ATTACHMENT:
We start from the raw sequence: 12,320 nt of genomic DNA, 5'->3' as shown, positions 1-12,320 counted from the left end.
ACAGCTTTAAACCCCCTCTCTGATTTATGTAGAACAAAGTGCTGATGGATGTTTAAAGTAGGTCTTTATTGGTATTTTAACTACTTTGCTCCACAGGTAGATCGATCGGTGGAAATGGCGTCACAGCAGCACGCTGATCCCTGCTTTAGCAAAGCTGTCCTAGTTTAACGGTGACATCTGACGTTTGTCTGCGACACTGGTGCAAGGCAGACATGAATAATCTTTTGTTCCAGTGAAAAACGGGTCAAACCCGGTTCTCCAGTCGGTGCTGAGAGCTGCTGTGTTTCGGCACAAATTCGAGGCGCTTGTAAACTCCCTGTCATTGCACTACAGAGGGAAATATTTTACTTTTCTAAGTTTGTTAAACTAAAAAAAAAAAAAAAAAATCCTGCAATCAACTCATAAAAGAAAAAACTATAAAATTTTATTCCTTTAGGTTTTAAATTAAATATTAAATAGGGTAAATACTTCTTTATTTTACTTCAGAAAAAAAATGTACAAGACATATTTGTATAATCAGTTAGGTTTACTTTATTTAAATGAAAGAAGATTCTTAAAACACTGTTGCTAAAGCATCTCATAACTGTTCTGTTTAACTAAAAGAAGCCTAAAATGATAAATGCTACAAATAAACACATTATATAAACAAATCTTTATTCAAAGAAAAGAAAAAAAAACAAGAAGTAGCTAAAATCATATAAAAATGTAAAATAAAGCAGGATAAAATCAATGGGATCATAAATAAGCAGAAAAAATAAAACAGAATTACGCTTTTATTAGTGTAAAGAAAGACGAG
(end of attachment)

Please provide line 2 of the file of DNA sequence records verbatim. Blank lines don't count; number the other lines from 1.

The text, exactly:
ACAGCTTTAAACCCCCTCTCTGATTTATGTAGAACAAAGTGCTGATGGATGTTTAAAGTAGGTCTTTATTGGTATTTTAACTACTTTGCTCCACAGGTAGATCGATCGGTGGAAATGGCGTCACAGCAGCACGCTGATCCCTGCTTTAGCAAAGCTGTCCTAGTTTAACGGTGACATCTGACGTTTGTCTGCGACACTGGTGCAAGGCAGACATGAATAATCTTTTGTTCCAGTGAAAAACGGGTCAAACCCGGTTCTCCAGTCGGTGCTGAGAGCTGCTGTGTTTCGGCACAAATTCGAGGCGCTTGTAAACTCCCTGTCATTGCACTACAGAGGGAAATATTTTACTTTTCTAAGTTTGTTAAACTAAAAAAAAAAAAAAAAAATCCTGCAATCAACTCATAAAAGAAAAAACTATAAAATTTTATTCCTTTAGGTTTTAAATTAAATATTAAATAGGGTAAATACTTCTTTATTTTACTTCAGAAAAAAAATGTACAAGACATATTTGTATAATCAGTTAGGTTTACTTTATTTAAATGAAAGAAGATTCTTAAAACACTGTTGCTAAAGCATCTCATAACTGTTCTGTTTAACTAAAAGAAGCCTAAAATGATAAATGCTACAAATAAACACATTATATAAACAAATCTTTATTCAAAGAAAAGAAAAAAAAACAAGAAGTAGCTAAAATCATATAAAAATGTAAAATAAAGCAGGATAAAATCAATGGGATCATAAATAAGCAGAAAAAATAAAACAGAATTACGCTTTTATTAGTGTAAAGAAAGACGAG